Tracking of Tooth Contact Patterns in the Natural Dentition Using Miniaturized Implantable Telemetry Devices.
Annual progress rept. no. 6, 1 Aug 70-31 Jul 71,
TUFTS UNIV BOSTON MASS SCHOOL OF DENTAL MEDICINE
Pagination or Media Count:
The present report is primarily concerned with initial observations regarding force generation and internal stress analysis obtained with a revolutionary device. The introduction of a method by which intraoral forces could be measured and traced over the occlusal surfaces of teeth was investigated. Two systems were necessary to gather the necessary data, the first was a force transducer, and the second was an occlusal topography recording device. The transducer has the ability to record measurements at the rate of 150 every one-tenth of a second, this information is stored on magnetic tapes in analog form and is then converted to digital information for computer analysis and plotting. This data is returned in two or three dimensional configurations with forces computed and positioned over the three dimensional portrayal of the original occlusal surface. It is possible to calibrate the axial center of such a tooth and to evaluate the effects of various occlusal relationships. Since much of the injury to the periodontium and the neuromuscular apparatus supposedly related to premature contacts and resultant bruxing, information regarding the behavioral characteristics of bruxers and non-bruxers over extended periods of time will be extremely meaningful. Therefore, we are now also involved in telemetric evaluation of tooth contact patterns over longer periods of time using portable receiving and recording devices. Author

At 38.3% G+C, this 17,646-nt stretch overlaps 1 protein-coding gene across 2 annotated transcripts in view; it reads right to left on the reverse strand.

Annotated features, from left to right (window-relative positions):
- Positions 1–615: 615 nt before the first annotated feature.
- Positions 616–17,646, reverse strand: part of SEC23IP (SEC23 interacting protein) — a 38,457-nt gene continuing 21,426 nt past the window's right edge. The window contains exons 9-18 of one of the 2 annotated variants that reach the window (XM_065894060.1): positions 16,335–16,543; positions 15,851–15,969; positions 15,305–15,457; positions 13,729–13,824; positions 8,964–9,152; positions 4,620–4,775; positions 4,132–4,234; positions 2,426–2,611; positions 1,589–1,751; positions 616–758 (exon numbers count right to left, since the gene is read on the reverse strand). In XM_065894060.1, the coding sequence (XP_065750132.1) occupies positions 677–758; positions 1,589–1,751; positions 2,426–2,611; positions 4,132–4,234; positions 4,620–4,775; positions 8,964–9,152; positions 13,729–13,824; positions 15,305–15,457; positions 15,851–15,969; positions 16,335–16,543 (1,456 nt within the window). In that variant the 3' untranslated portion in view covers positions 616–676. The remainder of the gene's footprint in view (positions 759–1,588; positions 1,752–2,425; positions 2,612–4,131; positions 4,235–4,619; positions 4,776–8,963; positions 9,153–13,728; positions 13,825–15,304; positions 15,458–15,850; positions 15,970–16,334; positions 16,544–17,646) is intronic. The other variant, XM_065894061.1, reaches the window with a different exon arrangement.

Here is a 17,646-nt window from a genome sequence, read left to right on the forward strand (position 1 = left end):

- Medicine and Medical Research